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Define Sources

Assure Restartability

Tools like Anypoint Runtime Manager allow you to start and stop individual sources or flows, independently from the rest of the application.

This means that all sources must:

  • Be able to be stopped and restarted at any time, without their functionality being affected

  • Release all resources when stopped including connections, threads, files, and so on.

No Manual Polling

Sources that work by doing polling must not implement the polling logic manually. They must extend the PollingSource class instead.

Declare When a Response Is Emitted

There are sources that only trigger messages into a flow. Others, also send a response to an external system, like the HTTP connector.

Sources that emit a response must be annotated with @EmitsResponse.

Handle Asynchronous Callbacks

Sources define callbacks (methods annotated with @OnSuccess and/or @OnError) in which asynchronous tasks are performed. These async tasks can range from sending a response using non-blocking I/O to sending notifications or auditing tasks.

For asynchronous callbacks, the source must use SourceCompletionCallback to signal the completion of such tasks. See Sending Asynchronous Responses from a Message Source.

Use Transactions

When the source obtains its messages from a transactional system, it must do so using transactions.

Handle Back Pressure

The Mule execution engine may apply back pressure to a message source when at capacity. By default, the SDK forces the source to wait when back pressure occurs by making this method block and wait for Mule to have resources available to handle the request:

org.mule.runtime.extension.api.runtime.source.SourceCallback#handle(org.mule.runtime.extension.api.runtime.operation.Result<T,A>)

Although this default behavior suits most cases, some modules require different actions. For example:

  • Instead of waiting, the HTTP connector sends a 503 response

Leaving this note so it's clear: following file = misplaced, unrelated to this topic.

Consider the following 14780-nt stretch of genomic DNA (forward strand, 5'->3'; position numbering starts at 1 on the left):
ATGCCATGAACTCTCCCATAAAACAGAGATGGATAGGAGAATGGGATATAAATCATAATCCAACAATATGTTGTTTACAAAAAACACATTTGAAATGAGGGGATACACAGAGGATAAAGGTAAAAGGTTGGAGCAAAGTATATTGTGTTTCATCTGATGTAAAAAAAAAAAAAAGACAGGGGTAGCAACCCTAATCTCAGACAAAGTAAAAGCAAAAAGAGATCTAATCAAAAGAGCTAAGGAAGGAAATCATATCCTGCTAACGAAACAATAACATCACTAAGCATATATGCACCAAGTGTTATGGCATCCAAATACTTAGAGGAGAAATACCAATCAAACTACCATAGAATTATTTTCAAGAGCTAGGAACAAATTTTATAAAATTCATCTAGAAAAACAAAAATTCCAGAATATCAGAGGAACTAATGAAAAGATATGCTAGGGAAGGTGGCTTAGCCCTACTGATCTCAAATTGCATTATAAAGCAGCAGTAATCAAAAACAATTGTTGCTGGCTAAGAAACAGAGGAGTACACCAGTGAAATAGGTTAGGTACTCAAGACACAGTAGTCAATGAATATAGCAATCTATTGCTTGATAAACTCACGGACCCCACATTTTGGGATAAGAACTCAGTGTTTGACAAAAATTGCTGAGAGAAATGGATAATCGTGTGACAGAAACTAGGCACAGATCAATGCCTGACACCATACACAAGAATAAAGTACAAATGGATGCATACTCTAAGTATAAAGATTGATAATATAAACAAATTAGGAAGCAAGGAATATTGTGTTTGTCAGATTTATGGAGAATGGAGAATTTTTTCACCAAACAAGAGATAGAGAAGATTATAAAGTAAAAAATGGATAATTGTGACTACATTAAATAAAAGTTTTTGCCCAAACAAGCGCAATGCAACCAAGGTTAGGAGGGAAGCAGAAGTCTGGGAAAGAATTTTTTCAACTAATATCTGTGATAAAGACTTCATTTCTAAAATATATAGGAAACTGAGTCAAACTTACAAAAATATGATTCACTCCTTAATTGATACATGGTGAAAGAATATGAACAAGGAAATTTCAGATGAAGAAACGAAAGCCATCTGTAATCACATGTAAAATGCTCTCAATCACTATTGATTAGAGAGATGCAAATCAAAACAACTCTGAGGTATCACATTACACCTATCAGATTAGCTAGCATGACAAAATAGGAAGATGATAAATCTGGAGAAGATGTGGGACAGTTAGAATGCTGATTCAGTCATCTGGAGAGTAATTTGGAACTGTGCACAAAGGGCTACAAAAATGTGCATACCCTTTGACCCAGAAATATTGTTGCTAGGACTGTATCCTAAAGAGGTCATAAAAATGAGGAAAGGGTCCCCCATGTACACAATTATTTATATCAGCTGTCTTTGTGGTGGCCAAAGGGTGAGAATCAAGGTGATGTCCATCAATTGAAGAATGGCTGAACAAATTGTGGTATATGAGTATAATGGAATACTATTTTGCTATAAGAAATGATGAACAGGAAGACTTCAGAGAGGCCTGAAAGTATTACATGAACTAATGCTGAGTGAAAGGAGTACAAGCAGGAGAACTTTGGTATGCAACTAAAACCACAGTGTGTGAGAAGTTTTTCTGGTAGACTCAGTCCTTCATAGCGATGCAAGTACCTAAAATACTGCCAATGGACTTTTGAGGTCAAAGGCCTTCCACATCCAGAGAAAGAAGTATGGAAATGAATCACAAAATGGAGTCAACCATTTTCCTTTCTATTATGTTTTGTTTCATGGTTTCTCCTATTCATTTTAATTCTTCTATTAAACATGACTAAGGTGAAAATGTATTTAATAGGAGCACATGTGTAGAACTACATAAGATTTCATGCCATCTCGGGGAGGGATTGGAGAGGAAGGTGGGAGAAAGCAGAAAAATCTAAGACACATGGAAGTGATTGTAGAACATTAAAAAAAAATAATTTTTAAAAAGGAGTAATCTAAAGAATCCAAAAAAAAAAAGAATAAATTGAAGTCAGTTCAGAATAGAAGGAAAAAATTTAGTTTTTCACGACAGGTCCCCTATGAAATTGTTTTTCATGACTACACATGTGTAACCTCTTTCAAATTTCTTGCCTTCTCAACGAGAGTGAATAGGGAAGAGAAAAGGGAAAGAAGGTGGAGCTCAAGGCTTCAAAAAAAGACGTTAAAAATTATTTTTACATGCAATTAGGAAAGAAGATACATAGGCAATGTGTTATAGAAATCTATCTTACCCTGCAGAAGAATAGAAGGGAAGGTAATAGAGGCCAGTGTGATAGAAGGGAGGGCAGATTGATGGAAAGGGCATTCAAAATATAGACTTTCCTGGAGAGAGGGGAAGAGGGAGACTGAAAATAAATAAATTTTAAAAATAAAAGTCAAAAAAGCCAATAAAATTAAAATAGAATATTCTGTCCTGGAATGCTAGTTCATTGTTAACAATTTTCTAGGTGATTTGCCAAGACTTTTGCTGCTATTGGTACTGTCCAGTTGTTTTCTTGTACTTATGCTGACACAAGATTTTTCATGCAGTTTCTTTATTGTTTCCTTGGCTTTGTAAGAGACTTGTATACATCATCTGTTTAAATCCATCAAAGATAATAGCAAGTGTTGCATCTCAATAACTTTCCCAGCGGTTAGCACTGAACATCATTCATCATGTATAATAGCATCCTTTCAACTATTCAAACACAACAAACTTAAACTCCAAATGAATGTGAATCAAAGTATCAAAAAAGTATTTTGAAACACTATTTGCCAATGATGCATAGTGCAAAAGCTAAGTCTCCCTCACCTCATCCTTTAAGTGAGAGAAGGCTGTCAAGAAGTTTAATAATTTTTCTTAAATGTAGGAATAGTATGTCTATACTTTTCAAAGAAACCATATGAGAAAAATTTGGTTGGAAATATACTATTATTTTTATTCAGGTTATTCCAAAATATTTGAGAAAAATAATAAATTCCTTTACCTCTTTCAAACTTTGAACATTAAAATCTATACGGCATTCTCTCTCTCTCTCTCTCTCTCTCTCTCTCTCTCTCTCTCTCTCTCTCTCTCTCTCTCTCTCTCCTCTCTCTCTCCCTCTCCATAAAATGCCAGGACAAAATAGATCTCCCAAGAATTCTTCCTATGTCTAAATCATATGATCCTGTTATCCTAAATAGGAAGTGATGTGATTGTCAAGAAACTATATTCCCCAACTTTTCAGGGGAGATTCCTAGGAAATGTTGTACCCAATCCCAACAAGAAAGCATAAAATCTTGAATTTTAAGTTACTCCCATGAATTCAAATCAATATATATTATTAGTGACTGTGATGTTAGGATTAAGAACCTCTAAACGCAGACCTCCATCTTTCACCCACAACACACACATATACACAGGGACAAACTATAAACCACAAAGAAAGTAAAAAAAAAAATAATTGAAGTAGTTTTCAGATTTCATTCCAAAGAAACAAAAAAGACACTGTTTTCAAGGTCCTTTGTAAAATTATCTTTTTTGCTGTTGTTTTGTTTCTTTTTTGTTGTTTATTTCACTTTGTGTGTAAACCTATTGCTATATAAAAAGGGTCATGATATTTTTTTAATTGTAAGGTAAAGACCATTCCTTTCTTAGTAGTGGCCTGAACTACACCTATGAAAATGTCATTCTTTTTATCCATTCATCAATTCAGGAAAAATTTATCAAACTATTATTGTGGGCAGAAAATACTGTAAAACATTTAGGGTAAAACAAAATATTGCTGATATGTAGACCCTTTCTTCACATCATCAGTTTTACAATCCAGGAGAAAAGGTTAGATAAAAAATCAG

• The JMS connector makes it configurable if the source should wait, fail, or drop the message, as those are valid options in the messaging domain

When the moduleโ€™s domain includes use cases in which waiting should not be the default, or additional options should be available, then the source must use the @BackPressure annotation to provide that behavior.

Custom Actions When Back Pressure Occurs

Some modules may need to take custom actions when back pressure errors occur, such as:.

  • Resolving transactions

  • Releasing resources

  • Sending notifications to external systems

Modules with this functional need must do so by including a callback method annotated with @OnBackPressure. For example:

@OnBackPressure
public void onBackPressure(BackPressureContext ctx) {
  // .. implementation
}

Notice that if the action to be taken is asynchronous, a SourceCompletionCallback must be leveraged too:

@OnBackPressure
public void onBackPressure(BackPressureContext ctx, SourceCompletionCallback completionCallback) {
  // .. implementation
}

Resolving Transactions

If the source is transactional, then it must add a back pressure handler in which the transaction is resolved.

Mind the Cluster Behavior

All sources must consider how they are going to behave when Mule operates in cluster mode or the same app is deployed to several workers in CloudHub.

In some cases, itโ€™s okay for the source to run on all replicas. An example of this is the <http:listener>. The underlying protocol already guarantees that no two nodes will pick up the same file at the same time. This is the default behavior.

However, there are some cases in which the source should run on the primary node only, as running on all replicas could lead to bogus behavior or data corruption. An example of this is a <jms:listener> that is listening to a topic, or a source reading from a stream of events. In these cases, a source must be annotated with the @ClusterSupport annotation, and specifying the NOT_SUPPORTED or DEFAULT_PRIMARY_NODE_ONLY options.

Display Name

Sources should have a @DisplayName that uses the โ€œOn ..โ€ prefix to communicate in which event or action the source/listener/trigger will be executed/triggered, for example:

  • JMS Connector

    The source is called On New Message communicating that the source will dispatch a message when a new message arrives to a Queue.

  • Database Connector

    On Table Row communicates that triggers for each table row.

  • Salesforce Connector

    On Created Object, every time the connector detects a new object in Salesforce, the connector triggers the flow.

DSL Naming

At the DSL level, the sources should instead use the listener suffix, or simply use the listener name.

For example:

  • The HTTP connector defines the <http:listener> message source for exposing inbound HTTP endpoints

  • The WebSockets connector defines the <ws:inbound-listener> and <ws:outbound-listener> sources

These can be controlled using the @Alias annotation.

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